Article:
- Chris Teague
Here Are Five Things to Know About the BMW 840i Gran Coupe
I’ve long been a skeptic of the four-door coupe craze that swept through the auto industry a few years back, but I have to admit that a couple of recent experiences have turned me into a convert. The first was a gorgeous Mercedes-Benz GLC 300 4Matic Coupe that looked so much better in person than it did in photos that I wasn’t sure I’d received the right vehicle for testing. That was a crossover, a segment that doesn’t usually even do “normal” coupes. My second, and more recent, test vehicle was the 2020 BMW 840i xDrive Gran Coupe. As you’ve probably guessed by now, it’s not a coupe. It’s also not a car that most people know about. That said, it’s an interesting ride that deserves a closer look. Here are five things you should know about the BMW 840i Gran Coupe.
Ok, by today’s standards the 840i Gran Coupe isn’t fast, but it’s quick enough to have a good time. The 335-horsepower 3.0-liter six-cylinder sounds the business and delivers the goods in the form of a 4.9-second 0-60 mph time. That’s a feat for a six-cylinder engine in such a large car, but the 840i pulls away as if there were a much hotter and larger powerplant under the hood.
You Don’t Need It
Unless you’re just itching to have an 8 Series badge on your BMW, you can get away with a better car for less money elsewhere in the company’s lineup. The M550i xDrive Sedan, for instance, comes with BMW’s rowdy 523-hp twin-turbo V8, just as many luxury goodies, and nearly every options box checked for just over $85,000. That’s still far from a bargain, but it’s a savings of $10,000 for a car that’s faster and just as capable of accommodating four or five adults.
The 840i Gran Coupe checks in at 200.2 inches overall with a wheelbase of 119 inches. That’s nearly a foot longer than the actual 8 Series coupe and convertible and three inches longer than the 6 Series Gran Coupe that came before it. The good news is that the extra length translates to extra interior space. Front leg room measures 42.1 inches and front head room at 39.1 inches, while back seat passengers can enjoy 36.6 inches of leg room and 37 inches of head room. Tall passengers will be better served in the front seat, but a trip in the back won’t be the end of the world. Large car seats fit with ease, even behind tall front-seat passengers, but the Gran Coupe’s sloping roof cuts into the door opening and makes loading/unloading kids more difficult than it should be.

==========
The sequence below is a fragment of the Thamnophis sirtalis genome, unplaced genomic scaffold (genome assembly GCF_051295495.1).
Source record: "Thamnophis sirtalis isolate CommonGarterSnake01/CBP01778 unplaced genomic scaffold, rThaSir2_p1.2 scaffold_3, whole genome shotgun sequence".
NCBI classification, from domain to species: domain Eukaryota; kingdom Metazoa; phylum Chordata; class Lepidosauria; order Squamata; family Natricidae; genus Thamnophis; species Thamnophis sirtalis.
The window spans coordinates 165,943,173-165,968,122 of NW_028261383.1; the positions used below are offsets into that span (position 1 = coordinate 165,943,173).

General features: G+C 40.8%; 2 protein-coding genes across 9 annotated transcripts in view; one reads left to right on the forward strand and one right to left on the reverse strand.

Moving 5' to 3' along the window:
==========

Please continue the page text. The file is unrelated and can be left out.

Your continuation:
My test car landed with an as-tested price of just over $95,000. That’s a lot, even by the ever-growing price standards BMW has set in recent years. Granted, there’s plenty of car to go with that price tag, but nearly $100,000 for a car without the magical “M” badge on the back may be a tough pill to swallow for some people. What do buyers get for their money? A sub-five-second 0-60 mph time, to start, along with dual moonroofs, four-wheel steering, navigation, a premium sound system, Apple CarPlay, dual-zone climate controls, leather upholstery, heated/cooled seats, and more.
It Has a Distant Feel
Pretend, for a moment, that you could drive a car by standing in your garage and shouting directions at it. That’s obviously not the case here, or anywhere else, but it’s a good way of illustrating the distance between driver and driving experience in the 840i. To be fair, it’s not just an 840i issue and not even just a BMW issue, though many of the automaker’s latest vehicles suffer from it. In a car the size of the 840i that has otherwise impressive performance, there needs to be more communication between car and driver through the steering wheel. Driving quickly involves a healthy amount of guesswork about what’s going on underneath the tires, though many drivers may cite the car’s agility and comfort as good reasons to look the other way.
I cover autos and technology for several outlets online and in print. My goal is to bring the complex and sometimes confusing automotive world into focus for everyone. The views and opinions expressed here are my own and may not align with the founders of Everyday Driver.